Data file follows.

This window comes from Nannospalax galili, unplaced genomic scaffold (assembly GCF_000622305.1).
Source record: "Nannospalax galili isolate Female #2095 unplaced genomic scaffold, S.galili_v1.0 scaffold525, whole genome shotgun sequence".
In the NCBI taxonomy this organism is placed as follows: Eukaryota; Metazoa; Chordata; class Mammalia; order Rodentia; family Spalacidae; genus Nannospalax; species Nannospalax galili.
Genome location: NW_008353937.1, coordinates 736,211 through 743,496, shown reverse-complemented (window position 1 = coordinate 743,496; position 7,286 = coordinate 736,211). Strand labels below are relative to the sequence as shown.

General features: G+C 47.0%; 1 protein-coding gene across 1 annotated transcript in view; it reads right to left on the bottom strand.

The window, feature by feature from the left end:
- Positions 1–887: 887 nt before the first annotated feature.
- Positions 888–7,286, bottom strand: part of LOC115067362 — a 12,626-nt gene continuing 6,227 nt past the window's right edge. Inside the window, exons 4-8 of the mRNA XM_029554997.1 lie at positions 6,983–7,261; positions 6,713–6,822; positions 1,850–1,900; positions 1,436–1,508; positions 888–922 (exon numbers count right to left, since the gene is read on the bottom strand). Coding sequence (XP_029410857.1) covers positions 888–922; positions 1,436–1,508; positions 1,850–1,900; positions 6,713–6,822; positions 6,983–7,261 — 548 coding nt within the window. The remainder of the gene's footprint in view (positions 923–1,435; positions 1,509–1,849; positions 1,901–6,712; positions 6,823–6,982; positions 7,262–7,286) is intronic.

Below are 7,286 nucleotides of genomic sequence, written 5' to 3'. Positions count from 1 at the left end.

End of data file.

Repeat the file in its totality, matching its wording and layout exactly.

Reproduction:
This window comes from Nannospalax galili, unplaced genomic scaffold (assembly GCF_000622305.1).
Source record: "Nannospalax galili isolate Female #2095 unplaced genomic scaffold, S.galili_v1.0 scaffold525, whole genome shotgun sequence".
In the NCBI taxonomy this organism is placed as follows: Eukaryota; Metazoa; Chordata; class Mammalia; order Rodentia; family Spalacidae; genus Nannospalax; species Nannospalax galili.
Genome location: NW_008353937.1, coordinates 736,211 through 743,496, shown reverse-complemented (window position 1 = coordinate 743,496; position 7,286 = coordinate 736,211). Strand labels below are relative to the sequence as shown.

General features: G+C 47.0%; 1 protein-coding gene across 1 annotated transcript in view; it reads right to left on the bottom strand.

The window, feature by feature from the left end:
- Positions 1–887: 887 nt before the first annotated feature.
- Positions 888–7,286, bottom strand: part of LOC115067362 — a 12,626-nt gene continuing 6,227 nt past the window's right edge. Inside the window, exons 4-8 of the mRNA XM_029554997.1 lie at positions 6,983–7,261; positions 6,713–6,822; positions 1,850–1,900; positions 1,436–1,508; positions 888–922 (exon numbers count right to left, since the gene is read on the bottom strand). Coding sequence (XP_029410857.1) covers positions 888–922; positions 1,436–1,508; positions 1,850–1,900; positions 6,713–6,822; positions 6,983–7,261 — 548 coding nt within the window. The remainder of the gene's footprint in view (positions 923–1,435; positions 1,509–1,849; positions 1,901–6,712; positions 6,823–6,982; positions 7,262–7,286) is intronic.

Below are 7,286 nucleotides of genomic sequence, written 5' to 3'. Positions count from 1 at the left end.